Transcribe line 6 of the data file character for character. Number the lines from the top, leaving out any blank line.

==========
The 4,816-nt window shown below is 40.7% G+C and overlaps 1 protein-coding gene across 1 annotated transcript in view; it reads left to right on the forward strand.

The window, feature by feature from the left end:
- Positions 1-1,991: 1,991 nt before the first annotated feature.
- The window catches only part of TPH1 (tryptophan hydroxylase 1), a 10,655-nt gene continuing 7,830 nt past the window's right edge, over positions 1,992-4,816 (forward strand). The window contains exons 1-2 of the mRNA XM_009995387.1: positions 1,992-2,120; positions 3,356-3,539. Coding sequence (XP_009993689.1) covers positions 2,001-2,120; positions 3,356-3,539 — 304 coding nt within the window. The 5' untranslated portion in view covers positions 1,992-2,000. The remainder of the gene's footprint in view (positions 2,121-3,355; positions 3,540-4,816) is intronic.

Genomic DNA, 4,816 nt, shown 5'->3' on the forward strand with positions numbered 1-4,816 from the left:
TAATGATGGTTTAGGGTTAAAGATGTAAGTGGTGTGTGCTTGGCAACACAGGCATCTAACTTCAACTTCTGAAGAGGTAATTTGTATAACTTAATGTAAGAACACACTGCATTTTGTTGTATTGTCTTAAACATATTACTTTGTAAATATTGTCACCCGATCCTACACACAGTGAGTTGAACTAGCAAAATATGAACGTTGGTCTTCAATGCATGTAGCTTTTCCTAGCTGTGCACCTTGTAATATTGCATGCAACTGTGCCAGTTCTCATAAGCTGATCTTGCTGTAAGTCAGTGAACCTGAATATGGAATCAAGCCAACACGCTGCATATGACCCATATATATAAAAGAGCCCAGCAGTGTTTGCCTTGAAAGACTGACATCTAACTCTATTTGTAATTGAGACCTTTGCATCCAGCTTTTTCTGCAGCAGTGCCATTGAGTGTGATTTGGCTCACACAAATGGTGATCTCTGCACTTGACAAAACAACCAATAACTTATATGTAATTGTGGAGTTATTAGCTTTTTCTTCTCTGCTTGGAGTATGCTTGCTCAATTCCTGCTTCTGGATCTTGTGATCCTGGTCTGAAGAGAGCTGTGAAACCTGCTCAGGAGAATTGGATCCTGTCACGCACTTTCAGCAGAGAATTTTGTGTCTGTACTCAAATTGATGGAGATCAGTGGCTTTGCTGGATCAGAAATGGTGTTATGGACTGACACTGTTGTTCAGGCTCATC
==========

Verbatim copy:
TAATGATGGTTTAGGGTTAAAGATGTAAGTGGTGTGTGCTTGGCAACACAGGCATCTAACTTCAACTTCTGAAGAGGTAATTTGTATAACTTAATGTAAGAACACACTGCATTTTGTTGTATTGTCTTAAACATATTACTTTGTAAATATTGTCACCCGATCCTACACACAGTGAGTTGAACTAGCAAAATATGAACGTTGGTCTTCAATGCATGTAGCTTTTCCTAGCTGTGCACCTTGTAATATTGCATGCAACTGTGCCAGTTCTCATAAGCTGATCTTGCTGTAAGTCAGTGAACCTGAATATGGAATCAAGCCAACACGCTGCATATGACCCATATATATAAAAGAGCCCAGCAGTGTTTGCCTTGAAAGACTGACATCTAACTCTATTTGTAATTGAGACCTTTGCATCCAGCTTTTTCTGCAGCAGTGCCATTGAGTGTGATTTGGCTCACACAAATGGTGATCTCTGCACTTGACAAAACAACCAATAACTTATATGTAATTGTGGAGTTATTAGCTTTTTCTTCTCTGCTTGGAGTATGCTTGCTCAATTCCTGCTTCTGGATCTTGTGATCCTGGTCTGAAGAGAGCTGTGAAACCTGCTCAGGAGAATTGGATCCTGTCACGCACTTTCAGCAGAGAATTTTGTGTCTGTACTCAAATTGATGGAGATCAGTGGCTTTGCTGGATCAGAAATGGTGTTATGGACTGACACTGTTGTTCAGGCTCATC